Breaking and Entering
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- Commentary with director Anthony Minghella
- Six deleted scenes with optional commentary
Top Customer Reviews
Jude Law and Robin Wright-Penn played as a non-married couple, living with Penn's teenage-autis daughter in UK (I think it was London). If I recalled correctly, Law & Penn been a couple for around 10 years. Law worked as an architect, while Penn stayed as a housemother, taking care of her daughter.
Problem came when some burglars broke into Law's office and stole many computers. Among them was a laptop with so many Law's personal files. One of the burglar was a young boy with some remarkable acrobatic abilities. First he took a peek from the rooftop to see door security passwords, broke the very high window-ceiling, enter the warehouse very fast with his acrobatic skills, turned off the alarm, entered the password, the door opened, and his gang entered. And this burglary happened twice! From Law's laptop, the boy explored the excitement of being an architect.
After the second burglary, Law waited outside to catch the burglar, in case the burglar will try the third time. He succedded and followed the boy to his house. There Law saw his lovely mother, Juliette Binoche, a Bosnian-native who ran away from her homeland and left her Serbian husband. It was Law's intention to know if this family was actually an honest family, based on his opinion that Binoche looked as a nice and honest person.
The story goes on. Law maintained his loving relationship with Penn and her troubled daughter. The police were tracking down the burglars and found some clues. Law and Binoche were getting closer to an affair.Read more ›
While the catalyst of the story is a pair of break-ins of Law's offices by Binoche's son (Rafi Gavron), the action serves more as an introduction to the lives of the leads; Binoche is a Bosnian refugee, struggling to provide a stable home for her son, and to save enough money to return the pair to their homeland; Law and Penn are a couple worn down by caring for Penn's autistic daughter (Poppy Rogers), and a growing lack of communication and common interests. When Law tracks the boy to Binoche, he finds himself drawn to the beautiful, reserved widow, but even as he succumbs to his desires, she fiercely protects herself and her son, by taking incriminating nude photos of herself with Law, as he sleeps. There is a jaded understanding of the nature of her existence that is both sad, and understandable; as another Bosnian refugee (Vera Farmiga), reduced to prostitution, explains to Law, survival is the issue, here, not gratification. Indeed, there are no 'villains' in the story, only people struggling to maintain their identities, and dignity.Read more ›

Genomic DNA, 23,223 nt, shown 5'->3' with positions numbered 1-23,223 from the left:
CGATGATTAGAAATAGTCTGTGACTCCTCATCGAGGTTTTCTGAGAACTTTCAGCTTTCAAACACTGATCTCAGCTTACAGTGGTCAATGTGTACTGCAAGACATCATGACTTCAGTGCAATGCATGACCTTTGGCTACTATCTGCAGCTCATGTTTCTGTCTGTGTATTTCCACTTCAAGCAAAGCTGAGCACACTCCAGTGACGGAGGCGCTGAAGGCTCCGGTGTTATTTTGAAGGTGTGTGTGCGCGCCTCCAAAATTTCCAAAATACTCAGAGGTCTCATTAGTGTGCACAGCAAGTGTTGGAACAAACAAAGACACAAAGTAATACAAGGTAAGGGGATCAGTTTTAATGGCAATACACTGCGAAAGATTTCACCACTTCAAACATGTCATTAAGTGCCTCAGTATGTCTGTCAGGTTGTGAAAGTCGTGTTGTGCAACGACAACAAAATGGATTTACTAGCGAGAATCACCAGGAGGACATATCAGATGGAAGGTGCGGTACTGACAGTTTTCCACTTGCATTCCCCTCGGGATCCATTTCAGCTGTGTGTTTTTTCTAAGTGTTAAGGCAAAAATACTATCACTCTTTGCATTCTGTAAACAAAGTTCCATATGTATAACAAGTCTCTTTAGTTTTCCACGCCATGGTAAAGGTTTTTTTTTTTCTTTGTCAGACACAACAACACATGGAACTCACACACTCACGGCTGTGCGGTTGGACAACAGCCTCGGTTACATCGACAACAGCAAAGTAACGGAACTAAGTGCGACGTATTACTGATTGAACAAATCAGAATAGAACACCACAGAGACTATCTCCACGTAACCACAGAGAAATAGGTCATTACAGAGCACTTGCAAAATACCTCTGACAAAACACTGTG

Most Recent Customer Reviews
Amazing and perilous journey into the depths of intimacy and authenticity.Published 16 months ago by Christine
well-written and acted film that creatively takes on several contemporary issues including urban renewal, class conflict and relationships - too bad we lost Mingehlla not long... Read morePublished 19 months ago by dlem31
This is a slow and subtle drama that touches on many things but is primarily about a man who is involved with a woman with a autistic daughter who is floundering in his... Read morePublished 20 months ago by dhart
This movie is worth 10 stars. Its so good I had to watch 2x, which I NEVER watch a movie 2x.Published 21 months ago by Beverly Mccardell
This is a pretty good movie although it moves a little slow. Still, the acting is great and if you are looking to watch a good movie where the characters themselves are the focus... Read morePublished 22 months ago by James Carre
I was told that this was a good story. Sorry, but I did not care for it. And I am also sorry to say that there are no other redeeming values; no great acting or photography or... Read morePublished 23 months ago
Fantastic! A great actors are delivering a great story of love, passion, challenging characters and forgiveness. Excellent directing. Read morePublished on February 2, 2014 by Dmitri of San Francisco